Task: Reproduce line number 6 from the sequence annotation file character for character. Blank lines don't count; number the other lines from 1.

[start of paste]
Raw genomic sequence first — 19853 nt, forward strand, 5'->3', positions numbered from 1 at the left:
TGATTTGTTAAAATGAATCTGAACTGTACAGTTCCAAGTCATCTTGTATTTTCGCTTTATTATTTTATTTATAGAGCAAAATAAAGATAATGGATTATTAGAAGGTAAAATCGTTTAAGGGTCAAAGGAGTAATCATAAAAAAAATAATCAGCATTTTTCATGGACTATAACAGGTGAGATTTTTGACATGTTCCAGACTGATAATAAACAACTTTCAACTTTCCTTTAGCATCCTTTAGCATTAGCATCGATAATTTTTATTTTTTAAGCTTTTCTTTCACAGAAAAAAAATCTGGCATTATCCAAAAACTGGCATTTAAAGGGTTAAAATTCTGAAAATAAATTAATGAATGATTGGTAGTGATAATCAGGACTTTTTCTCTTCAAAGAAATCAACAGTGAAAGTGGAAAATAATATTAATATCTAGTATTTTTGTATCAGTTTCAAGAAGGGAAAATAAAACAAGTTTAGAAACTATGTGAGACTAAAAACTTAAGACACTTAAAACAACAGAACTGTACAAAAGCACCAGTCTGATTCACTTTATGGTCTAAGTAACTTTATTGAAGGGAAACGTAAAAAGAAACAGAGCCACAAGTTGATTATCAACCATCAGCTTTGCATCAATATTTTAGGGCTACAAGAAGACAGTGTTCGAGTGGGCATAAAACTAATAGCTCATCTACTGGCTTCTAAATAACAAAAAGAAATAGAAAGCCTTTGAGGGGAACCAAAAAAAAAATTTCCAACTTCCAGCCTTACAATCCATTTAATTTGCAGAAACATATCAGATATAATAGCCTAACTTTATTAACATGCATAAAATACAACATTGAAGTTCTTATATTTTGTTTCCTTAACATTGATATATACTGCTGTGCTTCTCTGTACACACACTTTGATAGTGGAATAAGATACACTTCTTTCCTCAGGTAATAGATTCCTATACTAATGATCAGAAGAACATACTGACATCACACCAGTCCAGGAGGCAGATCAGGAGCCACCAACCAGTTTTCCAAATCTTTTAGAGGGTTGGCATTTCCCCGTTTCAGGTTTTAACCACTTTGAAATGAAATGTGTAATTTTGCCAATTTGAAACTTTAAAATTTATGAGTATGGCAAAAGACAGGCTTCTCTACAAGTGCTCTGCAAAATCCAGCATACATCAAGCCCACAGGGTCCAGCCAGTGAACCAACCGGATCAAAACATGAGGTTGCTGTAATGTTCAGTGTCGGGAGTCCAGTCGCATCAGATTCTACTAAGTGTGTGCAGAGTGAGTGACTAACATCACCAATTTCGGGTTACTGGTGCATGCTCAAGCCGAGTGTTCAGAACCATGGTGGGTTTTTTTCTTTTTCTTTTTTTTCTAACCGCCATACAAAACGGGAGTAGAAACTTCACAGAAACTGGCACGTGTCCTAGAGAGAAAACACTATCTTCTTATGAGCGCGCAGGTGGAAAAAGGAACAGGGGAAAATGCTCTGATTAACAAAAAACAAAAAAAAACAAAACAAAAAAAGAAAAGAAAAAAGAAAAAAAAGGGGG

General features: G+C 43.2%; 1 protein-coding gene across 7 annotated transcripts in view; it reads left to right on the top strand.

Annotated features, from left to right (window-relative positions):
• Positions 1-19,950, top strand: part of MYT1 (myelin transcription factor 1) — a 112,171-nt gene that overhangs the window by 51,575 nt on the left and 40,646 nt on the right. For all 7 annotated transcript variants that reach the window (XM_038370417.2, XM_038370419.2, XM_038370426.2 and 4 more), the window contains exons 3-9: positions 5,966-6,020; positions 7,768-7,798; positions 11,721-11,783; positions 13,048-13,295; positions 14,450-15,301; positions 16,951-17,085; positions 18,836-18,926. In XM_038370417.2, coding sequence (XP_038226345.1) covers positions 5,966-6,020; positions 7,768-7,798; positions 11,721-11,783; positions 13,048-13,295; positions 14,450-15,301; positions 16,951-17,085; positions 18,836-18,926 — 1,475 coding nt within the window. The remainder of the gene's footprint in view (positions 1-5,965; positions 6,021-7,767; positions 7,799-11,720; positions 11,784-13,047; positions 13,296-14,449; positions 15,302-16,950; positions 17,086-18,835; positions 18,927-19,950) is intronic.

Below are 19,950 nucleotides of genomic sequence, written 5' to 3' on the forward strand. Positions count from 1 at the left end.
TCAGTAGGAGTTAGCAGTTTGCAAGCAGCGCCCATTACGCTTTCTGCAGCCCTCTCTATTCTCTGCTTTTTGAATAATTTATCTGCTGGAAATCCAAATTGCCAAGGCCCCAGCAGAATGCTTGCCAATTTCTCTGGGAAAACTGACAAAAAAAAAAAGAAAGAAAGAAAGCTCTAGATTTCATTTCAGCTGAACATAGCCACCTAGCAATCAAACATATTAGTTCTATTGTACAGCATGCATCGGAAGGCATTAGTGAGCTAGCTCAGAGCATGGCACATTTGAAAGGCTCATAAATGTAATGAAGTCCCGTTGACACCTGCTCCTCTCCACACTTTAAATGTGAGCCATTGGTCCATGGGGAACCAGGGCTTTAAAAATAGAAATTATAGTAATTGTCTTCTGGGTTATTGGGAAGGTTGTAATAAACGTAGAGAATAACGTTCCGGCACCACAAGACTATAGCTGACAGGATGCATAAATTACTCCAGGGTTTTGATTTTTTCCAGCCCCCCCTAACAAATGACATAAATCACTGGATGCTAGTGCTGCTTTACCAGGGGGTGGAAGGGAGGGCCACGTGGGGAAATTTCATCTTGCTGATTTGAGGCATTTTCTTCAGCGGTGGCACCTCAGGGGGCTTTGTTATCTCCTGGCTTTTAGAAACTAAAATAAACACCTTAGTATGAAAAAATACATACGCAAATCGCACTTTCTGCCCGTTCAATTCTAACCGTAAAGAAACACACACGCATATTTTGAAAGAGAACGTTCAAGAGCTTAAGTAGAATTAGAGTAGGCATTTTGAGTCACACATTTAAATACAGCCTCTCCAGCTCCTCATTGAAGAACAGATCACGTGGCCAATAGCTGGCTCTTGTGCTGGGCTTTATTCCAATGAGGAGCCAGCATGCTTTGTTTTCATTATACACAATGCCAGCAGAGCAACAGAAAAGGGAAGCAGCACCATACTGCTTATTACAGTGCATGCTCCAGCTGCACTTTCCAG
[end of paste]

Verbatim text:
Below are 19,950 nucleotides of genomic sequence, written 5' to 3' on the forward strand. Positions count from 1 at the left end.